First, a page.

Carl Icahn challenges BlackRock and other big firms to join his pig fight against McDonald’s
Billionaire and activist investor Carl Icahn wants McDonald’s to step up its animal welfare efforts—and he’s challenging the country’s biggest fund managers to put their money where their mouth is and help him.
For years Icahn has been involved in a fight with McDonald’s over how the company treats the pigs raised for its products. The big battle in the now decade-long war is over gestation crates, small containment units that are used to house pregnant pigs.
Icahn wants the restaurant chain to honor its 2012 commitment to stop using cramped gestation crates, which can be used to confine pregnant pigs for more than six weeks in boxes seven feet long. Icahn has referred to the practice as a “glaring cruelty.”
Neither Icahn or McDonald’s immediately responded to Fortune’s request for comment.
The fast-food chain insists it’s on track to honor its commitment by 2024—two years later than the original timeline set in 2012. Icahn isn’t satisfied, and is now courting some powerful figures to join his fight.
In an interview with the Wall Street Journal on Wednesday, Icahn said that major asset managers including BlackRock are not doing enough to honor their commitment to ESG (environmental, social, and governance) values, and are allowing the McDonald’s board to get away with animal mistreatment.
“They have tremendous power to do good or bad,” Icahn said.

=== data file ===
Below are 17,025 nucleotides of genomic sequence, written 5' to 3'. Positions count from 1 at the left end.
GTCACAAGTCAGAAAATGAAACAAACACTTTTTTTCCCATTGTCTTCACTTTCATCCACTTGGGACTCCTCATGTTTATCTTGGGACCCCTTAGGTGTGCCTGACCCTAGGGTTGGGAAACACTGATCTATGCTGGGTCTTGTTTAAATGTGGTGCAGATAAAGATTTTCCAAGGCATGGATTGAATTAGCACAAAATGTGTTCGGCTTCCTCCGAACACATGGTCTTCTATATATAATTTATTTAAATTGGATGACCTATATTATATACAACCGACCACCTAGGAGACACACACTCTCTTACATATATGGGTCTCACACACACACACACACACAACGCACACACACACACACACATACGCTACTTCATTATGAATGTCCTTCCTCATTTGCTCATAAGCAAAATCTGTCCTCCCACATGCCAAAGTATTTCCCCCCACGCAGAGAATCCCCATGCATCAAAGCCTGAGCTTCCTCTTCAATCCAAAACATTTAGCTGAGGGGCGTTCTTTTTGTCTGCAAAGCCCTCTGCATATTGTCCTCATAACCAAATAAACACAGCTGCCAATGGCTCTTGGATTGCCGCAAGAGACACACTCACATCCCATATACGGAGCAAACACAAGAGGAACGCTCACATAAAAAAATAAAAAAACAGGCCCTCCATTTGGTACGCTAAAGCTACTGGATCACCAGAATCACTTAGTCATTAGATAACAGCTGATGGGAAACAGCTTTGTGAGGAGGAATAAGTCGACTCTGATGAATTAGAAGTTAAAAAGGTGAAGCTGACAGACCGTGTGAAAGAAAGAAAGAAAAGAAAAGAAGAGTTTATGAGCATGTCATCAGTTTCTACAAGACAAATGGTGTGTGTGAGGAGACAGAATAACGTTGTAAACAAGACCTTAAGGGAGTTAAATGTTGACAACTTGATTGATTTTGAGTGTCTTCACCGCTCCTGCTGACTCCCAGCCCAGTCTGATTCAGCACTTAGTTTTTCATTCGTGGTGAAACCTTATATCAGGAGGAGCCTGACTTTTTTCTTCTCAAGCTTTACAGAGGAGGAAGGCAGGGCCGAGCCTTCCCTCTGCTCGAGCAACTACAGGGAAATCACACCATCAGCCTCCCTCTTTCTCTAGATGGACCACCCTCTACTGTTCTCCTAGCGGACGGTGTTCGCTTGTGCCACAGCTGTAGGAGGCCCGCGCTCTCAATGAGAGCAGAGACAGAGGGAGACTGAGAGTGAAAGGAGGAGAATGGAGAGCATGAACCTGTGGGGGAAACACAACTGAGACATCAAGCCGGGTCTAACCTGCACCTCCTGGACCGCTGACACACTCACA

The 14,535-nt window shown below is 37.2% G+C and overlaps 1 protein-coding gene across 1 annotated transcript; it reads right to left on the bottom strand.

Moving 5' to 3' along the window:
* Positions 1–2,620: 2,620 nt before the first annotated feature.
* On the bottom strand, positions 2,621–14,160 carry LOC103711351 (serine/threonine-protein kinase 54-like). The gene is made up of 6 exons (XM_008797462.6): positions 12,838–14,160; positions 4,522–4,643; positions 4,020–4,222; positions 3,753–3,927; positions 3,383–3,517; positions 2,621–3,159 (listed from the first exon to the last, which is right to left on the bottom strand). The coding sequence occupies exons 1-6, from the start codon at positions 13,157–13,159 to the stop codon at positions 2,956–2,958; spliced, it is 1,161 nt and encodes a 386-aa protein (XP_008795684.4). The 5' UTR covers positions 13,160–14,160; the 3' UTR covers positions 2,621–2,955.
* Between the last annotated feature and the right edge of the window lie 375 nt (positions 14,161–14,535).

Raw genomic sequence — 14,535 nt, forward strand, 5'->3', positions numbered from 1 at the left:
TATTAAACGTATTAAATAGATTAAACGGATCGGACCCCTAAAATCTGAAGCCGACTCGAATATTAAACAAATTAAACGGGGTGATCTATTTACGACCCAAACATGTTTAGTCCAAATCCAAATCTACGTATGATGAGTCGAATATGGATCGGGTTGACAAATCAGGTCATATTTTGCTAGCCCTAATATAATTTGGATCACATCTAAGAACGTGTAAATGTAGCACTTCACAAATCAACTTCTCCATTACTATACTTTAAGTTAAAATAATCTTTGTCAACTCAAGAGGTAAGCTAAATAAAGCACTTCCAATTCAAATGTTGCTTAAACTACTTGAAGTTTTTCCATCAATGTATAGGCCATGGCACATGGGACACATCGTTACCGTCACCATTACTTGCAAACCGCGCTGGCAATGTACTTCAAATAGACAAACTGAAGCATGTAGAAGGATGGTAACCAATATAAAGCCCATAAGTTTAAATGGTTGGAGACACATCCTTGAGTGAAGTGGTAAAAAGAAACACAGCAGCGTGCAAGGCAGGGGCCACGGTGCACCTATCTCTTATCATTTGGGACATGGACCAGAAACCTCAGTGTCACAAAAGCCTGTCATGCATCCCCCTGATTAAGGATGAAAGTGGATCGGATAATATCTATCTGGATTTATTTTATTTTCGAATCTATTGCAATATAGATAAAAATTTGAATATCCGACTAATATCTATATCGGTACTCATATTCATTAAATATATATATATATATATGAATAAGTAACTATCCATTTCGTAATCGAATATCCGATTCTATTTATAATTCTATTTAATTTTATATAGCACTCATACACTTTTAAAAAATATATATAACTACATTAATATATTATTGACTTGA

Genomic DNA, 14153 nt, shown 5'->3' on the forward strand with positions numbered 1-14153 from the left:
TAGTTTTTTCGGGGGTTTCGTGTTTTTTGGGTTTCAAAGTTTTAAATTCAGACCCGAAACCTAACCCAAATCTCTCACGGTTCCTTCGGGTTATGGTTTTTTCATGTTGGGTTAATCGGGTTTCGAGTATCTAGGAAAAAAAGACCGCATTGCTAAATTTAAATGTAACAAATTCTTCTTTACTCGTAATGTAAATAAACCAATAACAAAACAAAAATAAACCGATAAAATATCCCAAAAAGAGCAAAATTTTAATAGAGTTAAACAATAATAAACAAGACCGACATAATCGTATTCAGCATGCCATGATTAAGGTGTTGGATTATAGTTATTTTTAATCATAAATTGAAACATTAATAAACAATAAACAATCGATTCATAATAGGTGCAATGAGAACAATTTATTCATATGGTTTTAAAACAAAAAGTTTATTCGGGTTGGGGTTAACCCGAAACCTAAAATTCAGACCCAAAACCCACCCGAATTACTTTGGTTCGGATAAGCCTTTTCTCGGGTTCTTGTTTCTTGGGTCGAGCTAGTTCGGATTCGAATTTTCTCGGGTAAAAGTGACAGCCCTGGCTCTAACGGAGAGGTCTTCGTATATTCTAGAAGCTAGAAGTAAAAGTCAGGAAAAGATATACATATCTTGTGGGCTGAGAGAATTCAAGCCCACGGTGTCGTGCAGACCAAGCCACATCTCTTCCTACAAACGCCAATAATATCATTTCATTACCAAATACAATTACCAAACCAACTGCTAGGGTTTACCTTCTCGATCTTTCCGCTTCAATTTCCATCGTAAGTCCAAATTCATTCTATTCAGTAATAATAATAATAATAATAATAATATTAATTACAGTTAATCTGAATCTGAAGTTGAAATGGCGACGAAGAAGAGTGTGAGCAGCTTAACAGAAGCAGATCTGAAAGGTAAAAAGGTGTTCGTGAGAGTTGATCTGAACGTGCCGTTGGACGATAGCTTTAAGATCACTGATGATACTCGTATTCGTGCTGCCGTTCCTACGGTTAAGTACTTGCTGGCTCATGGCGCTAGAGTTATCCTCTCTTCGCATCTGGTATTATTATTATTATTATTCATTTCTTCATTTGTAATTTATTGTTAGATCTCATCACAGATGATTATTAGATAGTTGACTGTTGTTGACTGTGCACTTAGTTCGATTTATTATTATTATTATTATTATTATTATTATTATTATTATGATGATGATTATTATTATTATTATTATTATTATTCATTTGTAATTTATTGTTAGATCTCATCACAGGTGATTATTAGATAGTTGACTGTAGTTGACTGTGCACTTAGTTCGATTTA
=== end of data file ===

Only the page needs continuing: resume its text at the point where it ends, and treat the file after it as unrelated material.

Icahn again criticized asset managers’ unwillingness to push McDonald’s board members for more humane treatment of pigs in an open letter sent to shareholders Thursday, calling the ESG commitments of big Wall Street firms and asset managers “the biggest hypocrisy of our time.”
In the letter, Icahn suggested that fund managers’ pledges to leave a positive impression on the world have helped them grow their profits, but have yet to bear any tangible social impact. He also accused these companies of selectively choosing which ESG causes to support, and ignoring animal rights.
“I believe the world’s largest asset managers, who collectively possess immense influence due to their trillions of dollars in capital, must stop subjectively selecting which ESG principles are important,” Icahn wrote.
He called on fund managers to pivot toward animal welfare to demonstrate their commitment to all ESG principles, and challenged them to hold the McDonald’s board accountable for what he called the mistreatment of animals.
Icahn, who holds a small stake in McDonald’s, nominated two new prospective board members in February who share his views and would push for more humane treatment of pigs at the company.
McDonald’s announced in a February statement that these prospectives were being considered and that shareholders would vote on their approval in May.
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